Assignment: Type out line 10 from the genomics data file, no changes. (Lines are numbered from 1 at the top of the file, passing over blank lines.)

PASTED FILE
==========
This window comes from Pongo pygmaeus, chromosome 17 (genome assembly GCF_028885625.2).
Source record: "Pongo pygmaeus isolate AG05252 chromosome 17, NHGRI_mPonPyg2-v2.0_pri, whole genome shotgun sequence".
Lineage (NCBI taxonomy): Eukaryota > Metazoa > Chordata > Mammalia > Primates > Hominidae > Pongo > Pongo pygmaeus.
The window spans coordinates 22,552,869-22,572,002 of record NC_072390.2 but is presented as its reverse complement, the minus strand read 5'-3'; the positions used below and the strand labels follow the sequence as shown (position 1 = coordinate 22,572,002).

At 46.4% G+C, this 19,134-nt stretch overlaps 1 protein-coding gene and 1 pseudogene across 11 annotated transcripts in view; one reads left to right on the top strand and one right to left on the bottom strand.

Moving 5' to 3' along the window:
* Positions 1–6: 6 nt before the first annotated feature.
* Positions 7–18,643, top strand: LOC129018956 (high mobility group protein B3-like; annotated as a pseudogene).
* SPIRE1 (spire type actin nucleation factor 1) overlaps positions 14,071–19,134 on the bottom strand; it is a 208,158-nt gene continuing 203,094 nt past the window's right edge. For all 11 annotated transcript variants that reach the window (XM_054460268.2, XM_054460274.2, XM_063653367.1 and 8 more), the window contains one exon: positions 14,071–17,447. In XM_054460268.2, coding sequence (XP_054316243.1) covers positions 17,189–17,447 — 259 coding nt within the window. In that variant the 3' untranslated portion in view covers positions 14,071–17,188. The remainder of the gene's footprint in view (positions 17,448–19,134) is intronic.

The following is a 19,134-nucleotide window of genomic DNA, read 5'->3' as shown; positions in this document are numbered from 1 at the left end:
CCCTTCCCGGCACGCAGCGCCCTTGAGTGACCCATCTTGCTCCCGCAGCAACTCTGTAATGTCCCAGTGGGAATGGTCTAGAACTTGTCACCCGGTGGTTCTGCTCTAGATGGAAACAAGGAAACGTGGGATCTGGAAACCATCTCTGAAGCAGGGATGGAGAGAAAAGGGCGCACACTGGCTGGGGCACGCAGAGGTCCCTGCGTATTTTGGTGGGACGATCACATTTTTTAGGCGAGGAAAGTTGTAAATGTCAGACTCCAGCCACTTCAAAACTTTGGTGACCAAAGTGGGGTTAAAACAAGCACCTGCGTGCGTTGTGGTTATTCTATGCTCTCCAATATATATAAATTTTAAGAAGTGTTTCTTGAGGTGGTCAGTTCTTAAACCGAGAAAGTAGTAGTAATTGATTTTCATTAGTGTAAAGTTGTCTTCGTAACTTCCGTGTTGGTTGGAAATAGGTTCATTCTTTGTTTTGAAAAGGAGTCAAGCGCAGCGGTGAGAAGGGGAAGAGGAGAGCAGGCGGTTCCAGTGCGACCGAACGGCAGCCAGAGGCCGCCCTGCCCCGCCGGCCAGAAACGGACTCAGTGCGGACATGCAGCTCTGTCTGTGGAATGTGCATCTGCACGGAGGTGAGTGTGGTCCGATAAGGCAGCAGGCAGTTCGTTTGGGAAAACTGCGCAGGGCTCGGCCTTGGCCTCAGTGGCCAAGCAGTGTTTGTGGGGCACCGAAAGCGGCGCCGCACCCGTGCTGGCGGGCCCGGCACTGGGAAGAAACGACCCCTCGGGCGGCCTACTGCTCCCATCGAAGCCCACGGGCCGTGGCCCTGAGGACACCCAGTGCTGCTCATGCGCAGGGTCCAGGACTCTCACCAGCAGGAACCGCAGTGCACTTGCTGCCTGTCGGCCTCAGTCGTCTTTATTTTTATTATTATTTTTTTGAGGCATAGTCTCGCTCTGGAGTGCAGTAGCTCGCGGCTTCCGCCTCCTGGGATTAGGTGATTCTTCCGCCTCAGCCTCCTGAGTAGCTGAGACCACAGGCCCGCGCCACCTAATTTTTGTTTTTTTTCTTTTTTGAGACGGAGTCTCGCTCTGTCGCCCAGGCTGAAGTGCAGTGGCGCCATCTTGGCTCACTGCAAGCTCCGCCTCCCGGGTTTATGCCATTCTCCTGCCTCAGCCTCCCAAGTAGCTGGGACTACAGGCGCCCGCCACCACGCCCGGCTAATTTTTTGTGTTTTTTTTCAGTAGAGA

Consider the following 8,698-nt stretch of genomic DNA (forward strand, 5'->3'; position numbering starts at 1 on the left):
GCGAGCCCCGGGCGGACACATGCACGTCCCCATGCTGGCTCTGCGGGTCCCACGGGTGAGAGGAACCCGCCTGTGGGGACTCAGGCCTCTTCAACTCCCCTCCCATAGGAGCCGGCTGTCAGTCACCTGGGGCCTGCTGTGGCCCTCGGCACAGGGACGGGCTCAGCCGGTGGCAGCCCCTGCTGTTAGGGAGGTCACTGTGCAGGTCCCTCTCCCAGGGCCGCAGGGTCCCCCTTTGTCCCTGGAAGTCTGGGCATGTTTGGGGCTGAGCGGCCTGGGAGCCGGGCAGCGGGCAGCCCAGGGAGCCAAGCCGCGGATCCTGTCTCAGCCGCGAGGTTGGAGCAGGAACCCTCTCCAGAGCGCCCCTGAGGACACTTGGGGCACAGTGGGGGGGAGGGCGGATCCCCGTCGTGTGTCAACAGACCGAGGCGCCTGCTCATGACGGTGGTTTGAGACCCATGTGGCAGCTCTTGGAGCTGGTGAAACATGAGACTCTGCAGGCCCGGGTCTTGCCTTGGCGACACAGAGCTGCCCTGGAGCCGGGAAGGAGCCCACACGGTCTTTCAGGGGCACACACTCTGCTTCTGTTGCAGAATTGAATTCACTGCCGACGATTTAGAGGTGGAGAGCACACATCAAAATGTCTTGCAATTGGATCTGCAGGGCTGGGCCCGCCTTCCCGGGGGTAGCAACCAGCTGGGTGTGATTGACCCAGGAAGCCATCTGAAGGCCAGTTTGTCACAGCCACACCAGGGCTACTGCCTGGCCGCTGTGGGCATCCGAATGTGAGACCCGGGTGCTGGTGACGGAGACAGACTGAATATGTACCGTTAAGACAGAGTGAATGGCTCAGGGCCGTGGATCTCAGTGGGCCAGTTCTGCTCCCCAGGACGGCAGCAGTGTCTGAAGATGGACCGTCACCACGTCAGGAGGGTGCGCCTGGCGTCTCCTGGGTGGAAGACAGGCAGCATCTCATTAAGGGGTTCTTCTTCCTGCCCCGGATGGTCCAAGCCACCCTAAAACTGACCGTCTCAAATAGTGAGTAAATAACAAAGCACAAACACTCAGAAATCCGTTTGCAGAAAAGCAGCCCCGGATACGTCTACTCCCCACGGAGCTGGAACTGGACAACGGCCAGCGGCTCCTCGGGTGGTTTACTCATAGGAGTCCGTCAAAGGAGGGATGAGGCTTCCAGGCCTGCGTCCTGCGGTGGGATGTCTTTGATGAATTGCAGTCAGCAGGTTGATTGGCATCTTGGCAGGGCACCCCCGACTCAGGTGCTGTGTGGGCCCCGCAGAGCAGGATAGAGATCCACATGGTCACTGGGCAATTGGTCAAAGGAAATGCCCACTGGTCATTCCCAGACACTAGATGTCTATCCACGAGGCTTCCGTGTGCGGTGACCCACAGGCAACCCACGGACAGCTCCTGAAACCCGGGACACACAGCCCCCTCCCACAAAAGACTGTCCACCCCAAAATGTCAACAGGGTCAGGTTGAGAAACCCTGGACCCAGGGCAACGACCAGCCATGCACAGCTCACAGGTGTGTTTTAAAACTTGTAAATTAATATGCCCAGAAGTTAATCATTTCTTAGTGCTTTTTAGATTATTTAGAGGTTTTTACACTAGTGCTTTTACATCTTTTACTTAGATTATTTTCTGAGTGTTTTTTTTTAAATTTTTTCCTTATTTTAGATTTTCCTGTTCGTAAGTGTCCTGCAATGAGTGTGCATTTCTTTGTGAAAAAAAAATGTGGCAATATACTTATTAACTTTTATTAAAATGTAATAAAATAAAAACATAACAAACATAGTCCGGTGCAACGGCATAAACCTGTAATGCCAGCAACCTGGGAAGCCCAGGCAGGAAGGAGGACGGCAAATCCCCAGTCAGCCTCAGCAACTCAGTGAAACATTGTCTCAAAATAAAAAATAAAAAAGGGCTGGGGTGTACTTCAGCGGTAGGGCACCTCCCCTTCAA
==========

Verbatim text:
The following is a 19,134-nucleotide window of genomic DNA, read 5'->3' as shown; positions in this document are numbered from 1 at the left end: